In 1971, the Soviet landing capsule of Mars-3 became the first spacecraft to land on the red planet. Two cycloramic cameras were installed, mechanically scanning vertically with a resolution of 500 pixels, a complete sweep would transmit a 6000 line panorama and 4 lines per second.  The signal was to be relayed to Earth by the main spacecraft, which went into orbit around Mars.

Unfortunately, contact with the lander was lost about 20 seconds, and only 79 lines of data were received.  As on the Venera landers, the video signal would have been periodically interrupted by bursts of digital science telemetry.  In the portion of the signal that was received, the beginning portion is this digital telemetry, followed by about 15 seconds of video with the characteristic sync pattern sent during the retrace interval.

The images above are derived from a photo of the signal as it was printed on a paper plotter, and a glimpse of the signal was also shown in a Soviet documentary film.  Only one camera transmitted initially.  If the lander had functioned, the second camera was to be activated a day later.  With an orange filter in one, and a green filter on the other, the two cameras would have provided stereoscopic views and color information.

The image has sometimes been turned on it side, and the pattern of data in the initial telemetry burst has been misinterpreted by amateur enthusiasts as an image of the horizon of Mars.  The actual video signal starts a few seconds later.  It was gray and featureless, despite intense analysis by Soviet experts hoping to find some hint of the Martian terrain.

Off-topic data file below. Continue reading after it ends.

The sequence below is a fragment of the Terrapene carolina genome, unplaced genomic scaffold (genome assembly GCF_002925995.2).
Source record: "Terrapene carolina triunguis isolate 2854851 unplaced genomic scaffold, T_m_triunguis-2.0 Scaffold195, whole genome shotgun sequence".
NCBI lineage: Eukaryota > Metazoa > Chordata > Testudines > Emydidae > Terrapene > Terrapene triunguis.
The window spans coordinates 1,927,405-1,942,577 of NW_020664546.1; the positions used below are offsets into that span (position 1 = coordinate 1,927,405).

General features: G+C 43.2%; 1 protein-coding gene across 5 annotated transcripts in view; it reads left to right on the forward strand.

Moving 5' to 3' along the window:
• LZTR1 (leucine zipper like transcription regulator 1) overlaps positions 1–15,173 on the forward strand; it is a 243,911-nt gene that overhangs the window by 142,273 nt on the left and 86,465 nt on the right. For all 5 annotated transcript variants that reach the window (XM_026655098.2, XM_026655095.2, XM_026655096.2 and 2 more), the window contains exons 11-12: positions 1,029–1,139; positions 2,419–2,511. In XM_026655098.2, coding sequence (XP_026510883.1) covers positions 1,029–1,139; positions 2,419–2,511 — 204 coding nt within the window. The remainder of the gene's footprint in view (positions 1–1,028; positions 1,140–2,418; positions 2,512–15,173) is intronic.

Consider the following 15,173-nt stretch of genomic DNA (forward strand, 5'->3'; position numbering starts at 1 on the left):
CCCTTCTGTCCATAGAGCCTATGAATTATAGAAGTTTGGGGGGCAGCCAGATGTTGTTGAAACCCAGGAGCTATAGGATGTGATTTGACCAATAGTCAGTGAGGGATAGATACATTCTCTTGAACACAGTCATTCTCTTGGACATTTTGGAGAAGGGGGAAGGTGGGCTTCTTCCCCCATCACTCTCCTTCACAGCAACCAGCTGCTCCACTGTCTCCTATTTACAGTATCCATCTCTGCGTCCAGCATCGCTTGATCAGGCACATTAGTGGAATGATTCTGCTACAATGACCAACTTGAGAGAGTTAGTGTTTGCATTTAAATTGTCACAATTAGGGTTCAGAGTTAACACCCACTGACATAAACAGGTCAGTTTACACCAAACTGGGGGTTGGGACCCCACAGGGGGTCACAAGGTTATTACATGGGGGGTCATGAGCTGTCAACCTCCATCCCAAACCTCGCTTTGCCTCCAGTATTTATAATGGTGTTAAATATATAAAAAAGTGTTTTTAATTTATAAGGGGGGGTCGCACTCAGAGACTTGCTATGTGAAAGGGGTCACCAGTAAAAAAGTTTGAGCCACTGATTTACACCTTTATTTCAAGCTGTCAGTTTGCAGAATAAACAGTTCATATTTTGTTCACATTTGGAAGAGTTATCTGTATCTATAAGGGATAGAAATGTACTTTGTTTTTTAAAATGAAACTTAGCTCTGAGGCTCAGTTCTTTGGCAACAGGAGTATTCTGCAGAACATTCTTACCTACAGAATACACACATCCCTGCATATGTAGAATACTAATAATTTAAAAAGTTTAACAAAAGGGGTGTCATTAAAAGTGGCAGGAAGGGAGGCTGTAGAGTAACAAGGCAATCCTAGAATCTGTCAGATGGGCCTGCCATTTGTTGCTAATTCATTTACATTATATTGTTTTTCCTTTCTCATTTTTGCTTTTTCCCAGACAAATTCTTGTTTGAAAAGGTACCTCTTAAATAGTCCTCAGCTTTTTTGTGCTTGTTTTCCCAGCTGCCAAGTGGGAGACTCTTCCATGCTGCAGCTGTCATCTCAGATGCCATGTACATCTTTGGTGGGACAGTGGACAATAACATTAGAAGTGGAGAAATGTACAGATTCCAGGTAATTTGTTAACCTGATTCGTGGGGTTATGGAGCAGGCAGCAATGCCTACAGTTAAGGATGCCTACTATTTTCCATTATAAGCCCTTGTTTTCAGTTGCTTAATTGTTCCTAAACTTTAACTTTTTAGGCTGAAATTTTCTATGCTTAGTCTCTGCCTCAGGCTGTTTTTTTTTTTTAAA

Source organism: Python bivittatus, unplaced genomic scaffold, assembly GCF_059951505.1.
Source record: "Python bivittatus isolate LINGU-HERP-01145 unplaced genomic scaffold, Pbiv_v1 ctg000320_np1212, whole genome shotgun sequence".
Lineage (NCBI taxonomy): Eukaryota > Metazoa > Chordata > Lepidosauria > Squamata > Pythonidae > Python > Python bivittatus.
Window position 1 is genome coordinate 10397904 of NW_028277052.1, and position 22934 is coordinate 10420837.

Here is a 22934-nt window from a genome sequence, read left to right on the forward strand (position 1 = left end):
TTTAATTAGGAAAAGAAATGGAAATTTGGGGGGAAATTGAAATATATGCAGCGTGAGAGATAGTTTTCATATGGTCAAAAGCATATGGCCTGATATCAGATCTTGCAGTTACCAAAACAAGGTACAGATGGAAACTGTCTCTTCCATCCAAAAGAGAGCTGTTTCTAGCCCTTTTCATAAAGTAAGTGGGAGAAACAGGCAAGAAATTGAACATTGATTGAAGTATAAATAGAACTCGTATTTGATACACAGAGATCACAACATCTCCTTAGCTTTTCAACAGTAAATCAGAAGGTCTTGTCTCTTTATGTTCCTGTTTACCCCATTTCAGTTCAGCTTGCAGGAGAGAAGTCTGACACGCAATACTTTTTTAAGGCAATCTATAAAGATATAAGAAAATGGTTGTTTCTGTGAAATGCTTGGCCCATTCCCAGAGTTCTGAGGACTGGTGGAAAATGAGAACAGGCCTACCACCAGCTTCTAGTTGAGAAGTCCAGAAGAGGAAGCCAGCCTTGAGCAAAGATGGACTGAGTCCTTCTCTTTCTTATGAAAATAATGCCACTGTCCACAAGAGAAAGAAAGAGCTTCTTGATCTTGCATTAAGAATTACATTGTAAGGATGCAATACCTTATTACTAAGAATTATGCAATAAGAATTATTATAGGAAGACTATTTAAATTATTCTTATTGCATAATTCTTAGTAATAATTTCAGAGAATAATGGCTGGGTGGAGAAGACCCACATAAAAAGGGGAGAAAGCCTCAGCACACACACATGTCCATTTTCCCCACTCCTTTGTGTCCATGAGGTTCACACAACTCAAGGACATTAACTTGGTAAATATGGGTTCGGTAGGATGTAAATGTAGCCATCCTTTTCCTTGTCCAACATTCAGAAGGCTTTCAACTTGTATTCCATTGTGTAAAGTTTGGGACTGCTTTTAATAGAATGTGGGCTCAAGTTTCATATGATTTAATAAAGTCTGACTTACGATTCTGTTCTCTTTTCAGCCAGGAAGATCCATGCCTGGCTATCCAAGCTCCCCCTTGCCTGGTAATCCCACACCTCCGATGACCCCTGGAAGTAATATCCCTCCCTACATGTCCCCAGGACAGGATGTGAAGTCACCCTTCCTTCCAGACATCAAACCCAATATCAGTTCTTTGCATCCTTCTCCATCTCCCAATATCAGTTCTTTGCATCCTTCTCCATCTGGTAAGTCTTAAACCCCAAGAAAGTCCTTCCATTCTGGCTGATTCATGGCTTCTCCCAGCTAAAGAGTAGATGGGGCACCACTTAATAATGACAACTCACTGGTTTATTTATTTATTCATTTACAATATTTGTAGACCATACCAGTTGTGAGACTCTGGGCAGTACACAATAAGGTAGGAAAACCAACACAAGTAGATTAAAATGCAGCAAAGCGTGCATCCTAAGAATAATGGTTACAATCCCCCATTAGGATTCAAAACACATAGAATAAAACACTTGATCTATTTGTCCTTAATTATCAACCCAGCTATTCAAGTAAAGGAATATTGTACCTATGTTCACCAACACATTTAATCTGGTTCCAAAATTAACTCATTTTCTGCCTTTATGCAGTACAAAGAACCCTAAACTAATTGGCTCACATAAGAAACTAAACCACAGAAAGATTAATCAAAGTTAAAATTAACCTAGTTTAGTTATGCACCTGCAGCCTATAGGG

At the time, Soviet scientists proposed that the probe was damaged by a sand storm on Mars.  It is more likely that the telemetry signal was broken off because the orbiter was not well positioned.  Privately, one of the camera builders told me that he fears the video was blank because the capsule had tipped over, or perhaps was covered up by its parachute (recent possible location of the Mars-3 lander by NASA’s Mars Reconnaissance Orbiter suggests the parachute landed far away from the capsule).

After some discussions with Arnold Selivanov about this, he became interested in the problem again and published a new highly processed view of the video signal.  Is it a view of the Martian surface, or video signal noise?  Difficult to be certain, but still an historically interesting image.

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